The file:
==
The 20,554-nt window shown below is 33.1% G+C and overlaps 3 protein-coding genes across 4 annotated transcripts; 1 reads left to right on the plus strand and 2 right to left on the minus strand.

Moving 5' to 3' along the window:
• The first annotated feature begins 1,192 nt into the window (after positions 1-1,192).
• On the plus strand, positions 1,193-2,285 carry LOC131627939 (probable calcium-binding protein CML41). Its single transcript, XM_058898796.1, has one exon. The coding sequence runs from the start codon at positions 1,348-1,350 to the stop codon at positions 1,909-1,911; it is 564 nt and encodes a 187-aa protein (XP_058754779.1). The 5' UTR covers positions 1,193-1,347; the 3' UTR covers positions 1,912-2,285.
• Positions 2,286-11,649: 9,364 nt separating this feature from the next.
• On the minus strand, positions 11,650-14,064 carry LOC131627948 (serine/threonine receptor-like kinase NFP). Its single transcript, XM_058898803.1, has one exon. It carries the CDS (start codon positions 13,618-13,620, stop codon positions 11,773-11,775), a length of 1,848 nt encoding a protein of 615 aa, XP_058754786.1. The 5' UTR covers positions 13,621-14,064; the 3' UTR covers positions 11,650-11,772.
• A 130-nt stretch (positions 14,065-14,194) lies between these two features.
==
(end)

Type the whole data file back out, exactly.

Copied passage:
The 20,554-nt window shown below is 33.1% G+C and overlaps 3 protein-coding genes across 4 annotated transcripts; 1 reads left to right on the plus strand and 2 right to left on the minus strand.

Moving 5' to 3' along the window:
• The first annotated feature begins 1,192 nt into the window (after positions 1-1,192).
• On the plus strand, positions 1,193-2,285 carry LOC131627939 (probable calcium-binding protein CML41). Its single transcript, XM_058898796.1, has one exon. The coding sequence runs from the start codon at positions 1,348-1,350 to the stop codon at positions 1,909-1,911; it is 564 nt and encodes a 187-aa protein (XP_058754779.1). The 5' UTR covers positions 1,193-1,347; the 3' UTR covers positions 1,912-2,285.
• Positions 2,286-11,649: 9,364 nt separating this feature from the next.
• On the minus strand, positions 11,650-14,064 carry LOC131627948 (serine/threonine receptor-like kinase NFP). Its single transcript, XM_058898803.1, has one exon. It carries the CDS (start codon positions 13,618-13,620, stop codon positions 11,773-11,775), a length of 1,848 nt encoding a protein of 615 aa, XP_058754786.1. The 5' UTR covers positions 13,621-14,064; the 3' UTR covers positions 11,650-11,772.
• A 130-nt stretch (positions 14,065-14,194) lies between these two features.